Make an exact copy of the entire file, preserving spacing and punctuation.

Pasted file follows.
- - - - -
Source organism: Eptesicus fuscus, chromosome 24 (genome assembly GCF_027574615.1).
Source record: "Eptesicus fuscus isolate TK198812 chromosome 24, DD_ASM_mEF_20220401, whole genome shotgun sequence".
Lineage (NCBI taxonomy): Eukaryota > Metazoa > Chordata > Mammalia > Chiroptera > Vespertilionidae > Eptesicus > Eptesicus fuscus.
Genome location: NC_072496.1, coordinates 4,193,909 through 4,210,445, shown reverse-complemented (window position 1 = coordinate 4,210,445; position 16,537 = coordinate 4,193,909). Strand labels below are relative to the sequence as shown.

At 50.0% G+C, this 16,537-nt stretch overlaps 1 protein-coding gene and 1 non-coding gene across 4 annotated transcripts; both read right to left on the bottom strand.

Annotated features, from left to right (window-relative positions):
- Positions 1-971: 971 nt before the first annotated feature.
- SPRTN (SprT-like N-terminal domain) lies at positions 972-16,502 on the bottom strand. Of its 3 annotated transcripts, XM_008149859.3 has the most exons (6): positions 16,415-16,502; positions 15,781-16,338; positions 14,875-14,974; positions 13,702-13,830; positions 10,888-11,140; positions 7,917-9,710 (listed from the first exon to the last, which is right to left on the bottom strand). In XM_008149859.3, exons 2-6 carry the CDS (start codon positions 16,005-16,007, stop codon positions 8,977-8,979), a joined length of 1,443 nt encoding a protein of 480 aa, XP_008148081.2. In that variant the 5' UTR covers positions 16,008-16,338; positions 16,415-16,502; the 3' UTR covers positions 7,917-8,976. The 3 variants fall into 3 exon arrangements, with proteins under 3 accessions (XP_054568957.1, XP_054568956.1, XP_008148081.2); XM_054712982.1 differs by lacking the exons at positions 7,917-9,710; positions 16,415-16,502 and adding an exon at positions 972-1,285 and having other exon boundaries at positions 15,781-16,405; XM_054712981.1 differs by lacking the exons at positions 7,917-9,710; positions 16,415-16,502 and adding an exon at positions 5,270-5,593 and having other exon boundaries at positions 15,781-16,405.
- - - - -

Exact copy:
Source organism: Eptesicus fuscus, chromosome 24 (genome assembly GCF_027574615.1).
Source record: "Eptesicus fuscus isolate TK198812 chromosome 24, DD_ASM_mEF_20220401, whole genome shotgun sequence".
Lineage (NCBI taxonomy): Eukaryota > Metazoa > Chordata > Mammalia > Chiroptera > Vespertilionidae > Eptesicus > Eptesicus fuscus.
Genome location: NC_072496.1, coordinates 4,193,909 through 4,210,445, shown reverse-complemented (window position 1 = coordinate 4,210,445; position 16,537 = coordinate 4,193,909). Strand labels below are relative to the sequence as shown.

At 50.0% G+C, this 16,537-nt stretch overlaps 1 protein-coding gene and 1 non-coding gene across 4 annotated transcripts; both read right to left on the bottom strand.

Annotated features, from left to right (window-relative positions):
- Positions 1-971: 971 nt before the first annotated feature.
- SPRTN (SprT-like N-terminal domain) lies at positions 972-16,502 on the bottom strand. Of its 3 annotated transcripts, XM_008149859.3 has the most exons (6): positions 16,415-16,502; positions 15,781-16,338; positions 14,875-14,974; positions 13,702-13,830; positions 10,888-11,140; positions 7,917-9,710 (listed from the first exon to the last, which is right to left on the bottom strand). In XM_008149859.3, exons 2-6 carry the CDS (start codon positions 16,005-16,007, stop codon positions 8,977-8,979), a joined length of 1,443 nt encoding a protein of 480 aa, XP_008148081.2. In that variant the 5' UTR covers positions 16,008-16,338; positions 16,415-16,502; the 3' UTR covers positions 7,917-8,976. The 3 variants fall into 3 exon arrangements, with proteins under 3 accessions (XP_054568957.1, XP_054568956.1, XP_008148081.2); XM_054712982.1 differs by lacking the exons at positions 7,917-9,710; positions 16,415-16,502 and adding an exon at positions 972-1,285 and having other exon boundaries at positions 15,781-16,405; XM_054712981.1 differs by lacking the exons at positions 7,917-9,710; positions 16,415-16,502 and adding an exon at positions 5,270-5,593 and having other exon boundaries at positions 15,781-16,405.